Investing Where They Investigate
Wednesday, July 16, 2008
Ron Wright spent three years searching for the right locale to open the high-end cigar store and cocktail lounge he had dreamed of before he finally renovated a worn Florida Avenue rowhouse in Northeast Washington.
The location, on the southern edge of Trinidad's crime-scarred streets, seemed risky. But Wright had a unique perspective on the area, and he saw hope where many did not. For the past four years, he has patrolled the area as a D.C. police lieutenant.
Across town in Southeast, a former colleague of Wright's, Master Patrol Officer Clarence "C.J." Jackson, chose an equally troubled area in which to invest his money and off-duty hours. Later this month, he plans to open an IHOP in the Congress Heights area of Southeast. The pancake house will be Ward 8's first sit-down franchise restaurant, he said.
In mirror endeavors, the two officers are investing in the neighborhoods they have sworn to protect, at a time when the city's development boom is bringing major changes to the streets they patrol. In starting their own businesses, they are expanding the traditional notion of police officers moonlighting as security guards, looking both to maintain the gains the neighborhoods have made and to profit from them.
"What I got from C.J. was inspiration to be an entrepreneur," Wright said of Jackson, who has been buying properties in the District with his relatives for 15 years. The officers worked together several years ago in the 7th Police District in Southeast, where they first talked about owning their own businesses.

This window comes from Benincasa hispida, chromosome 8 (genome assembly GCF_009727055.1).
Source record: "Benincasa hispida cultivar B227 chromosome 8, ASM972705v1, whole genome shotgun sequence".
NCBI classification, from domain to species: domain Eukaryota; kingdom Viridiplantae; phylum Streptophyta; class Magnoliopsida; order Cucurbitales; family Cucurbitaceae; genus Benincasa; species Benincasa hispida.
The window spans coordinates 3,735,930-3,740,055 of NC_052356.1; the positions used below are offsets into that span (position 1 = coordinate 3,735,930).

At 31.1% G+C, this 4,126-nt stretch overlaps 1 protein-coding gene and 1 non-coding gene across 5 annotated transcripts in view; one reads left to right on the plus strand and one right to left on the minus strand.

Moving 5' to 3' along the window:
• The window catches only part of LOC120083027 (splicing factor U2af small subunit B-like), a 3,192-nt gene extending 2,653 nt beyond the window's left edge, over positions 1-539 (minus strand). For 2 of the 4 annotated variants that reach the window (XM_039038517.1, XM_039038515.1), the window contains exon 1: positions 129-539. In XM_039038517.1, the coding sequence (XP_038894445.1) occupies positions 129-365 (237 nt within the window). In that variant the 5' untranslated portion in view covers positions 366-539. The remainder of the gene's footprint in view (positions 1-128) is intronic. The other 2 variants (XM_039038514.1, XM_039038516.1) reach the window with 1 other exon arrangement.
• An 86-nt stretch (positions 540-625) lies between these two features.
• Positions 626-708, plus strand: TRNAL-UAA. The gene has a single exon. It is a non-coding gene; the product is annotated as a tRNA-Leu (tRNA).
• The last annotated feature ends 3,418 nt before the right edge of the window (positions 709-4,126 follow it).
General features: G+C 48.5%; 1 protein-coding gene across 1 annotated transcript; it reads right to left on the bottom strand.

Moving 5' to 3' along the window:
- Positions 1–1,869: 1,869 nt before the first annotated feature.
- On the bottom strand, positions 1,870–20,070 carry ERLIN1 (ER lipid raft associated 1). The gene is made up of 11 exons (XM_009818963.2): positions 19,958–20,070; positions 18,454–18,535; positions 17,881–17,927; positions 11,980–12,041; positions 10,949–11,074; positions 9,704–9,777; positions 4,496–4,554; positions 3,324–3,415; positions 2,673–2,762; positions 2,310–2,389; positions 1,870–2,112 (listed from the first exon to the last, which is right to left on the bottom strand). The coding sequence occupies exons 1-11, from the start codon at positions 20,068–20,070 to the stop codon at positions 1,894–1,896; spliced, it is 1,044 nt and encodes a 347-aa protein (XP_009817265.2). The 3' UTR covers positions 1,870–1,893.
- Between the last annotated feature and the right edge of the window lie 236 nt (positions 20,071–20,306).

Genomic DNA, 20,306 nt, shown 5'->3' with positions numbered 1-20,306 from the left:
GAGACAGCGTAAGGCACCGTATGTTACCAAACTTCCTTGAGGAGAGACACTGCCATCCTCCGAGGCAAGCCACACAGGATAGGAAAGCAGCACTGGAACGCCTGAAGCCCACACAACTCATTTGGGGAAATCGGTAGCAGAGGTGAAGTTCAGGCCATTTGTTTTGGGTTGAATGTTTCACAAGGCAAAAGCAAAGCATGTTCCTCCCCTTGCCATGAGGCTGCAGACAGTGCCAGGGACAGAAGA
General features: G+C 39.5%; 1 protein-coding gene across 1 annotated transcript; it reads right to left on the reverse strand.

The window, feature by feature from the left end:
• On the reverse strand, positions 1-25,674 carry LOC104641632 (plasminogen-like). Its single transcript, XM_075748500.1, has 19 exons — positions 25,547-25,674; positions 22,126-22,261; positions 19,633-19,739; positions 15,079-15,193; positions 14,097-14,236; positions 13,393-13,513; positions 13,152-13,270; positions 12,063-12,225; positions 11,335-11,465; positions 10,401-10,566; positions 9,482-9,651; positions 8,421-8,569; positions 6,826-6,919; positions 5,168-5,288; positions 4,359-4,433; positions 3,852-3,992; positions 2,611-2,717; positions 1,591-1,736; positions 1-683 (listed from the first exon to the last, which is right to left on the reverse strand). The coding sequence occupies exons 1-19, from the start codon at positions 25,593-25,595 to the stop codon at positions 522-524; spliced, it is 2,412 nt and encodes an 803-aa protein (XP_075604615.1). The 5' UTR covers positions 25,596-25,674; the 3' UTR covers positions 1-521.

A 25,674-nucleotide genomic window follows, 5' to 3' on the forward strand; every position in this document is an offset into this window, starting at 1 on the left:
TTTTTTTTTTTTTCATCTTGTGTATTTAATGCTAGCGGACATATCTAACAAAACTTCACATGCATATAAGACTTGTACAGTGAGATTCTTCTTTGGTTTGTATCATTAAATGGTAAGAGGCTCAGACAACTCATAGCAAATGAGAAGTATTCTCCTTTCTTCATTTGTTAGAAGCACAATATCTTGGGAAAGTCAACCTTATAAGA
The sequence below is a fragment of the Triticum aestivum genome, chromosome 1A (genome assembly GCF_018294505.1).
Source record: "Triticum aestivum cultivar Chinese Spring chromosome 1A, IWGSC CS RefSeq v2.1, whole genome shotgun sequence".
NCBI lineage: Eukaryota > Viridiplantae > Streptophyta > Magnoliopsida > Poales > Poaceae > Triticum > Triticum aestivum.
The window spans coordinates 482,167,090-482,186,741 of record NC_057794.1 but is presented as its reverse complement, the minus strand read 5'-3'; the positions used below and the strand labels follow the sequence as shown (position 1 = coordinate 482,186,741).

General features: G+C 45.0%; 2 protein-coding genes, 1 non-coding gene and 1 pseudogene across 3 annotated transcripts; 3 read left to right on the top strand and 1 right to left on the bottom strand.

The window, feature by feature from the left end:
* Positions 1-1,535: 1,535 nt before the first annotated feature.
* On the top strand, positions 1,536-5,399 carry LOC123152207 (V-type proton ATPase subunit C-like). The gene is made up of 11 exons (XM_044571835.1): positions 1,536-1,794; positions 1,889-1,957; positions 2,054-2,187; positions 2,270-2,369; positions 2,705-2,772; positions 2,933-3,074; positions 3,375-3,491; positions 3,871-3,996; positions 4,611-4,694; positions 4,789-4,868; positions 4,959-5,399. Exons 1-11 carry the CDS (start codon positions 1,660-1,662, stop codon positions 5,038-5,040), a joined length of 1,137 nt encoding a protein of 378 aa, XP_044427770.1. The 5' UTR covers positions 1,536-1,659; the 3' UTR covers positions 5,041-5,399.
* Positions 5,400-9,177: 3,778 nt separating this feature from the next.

"I love my government job, and he does too, but there's still something else," said Wright, 39. "Both of these communities can use [businesses] like ours."
Wright, who supervises patrol officers just east of North Capitol Street and Florida Avenue NE, had watched as abandoned rowhouses along nearby H Street NE were transformed into shops and bars. In just a couple of years, the corridor has become a nightlife hub.
"I was thinking, 'Man, there's got to be something I can do. I want to do my thing,' " Wright said.
Fifteen years after backing out of a deal to open a sandwich shop, Wright tried again in December, opening Capitol Hill Premium Cigars and Tobacco, a store and members-only lounge.
When the 16-year police veteran is off the beat, he sells cigars in a two-story rowhouse in the 1000 block of Florida Avenue NE and rents humidors for up to $450 a year. When he is on patrol, his wife, Melvenia, or his parents guide customers through boxes of flavored cigars from around the world.
In a back room, a barber plies his trade, and a tailor is on-site every Friday. The business comes across as "a gentleman's place" catering to African Americans, just as Wright imagined it.
Upstairs, customers gather against the soft orange walls of the lounge to smoke, have a drink and chat.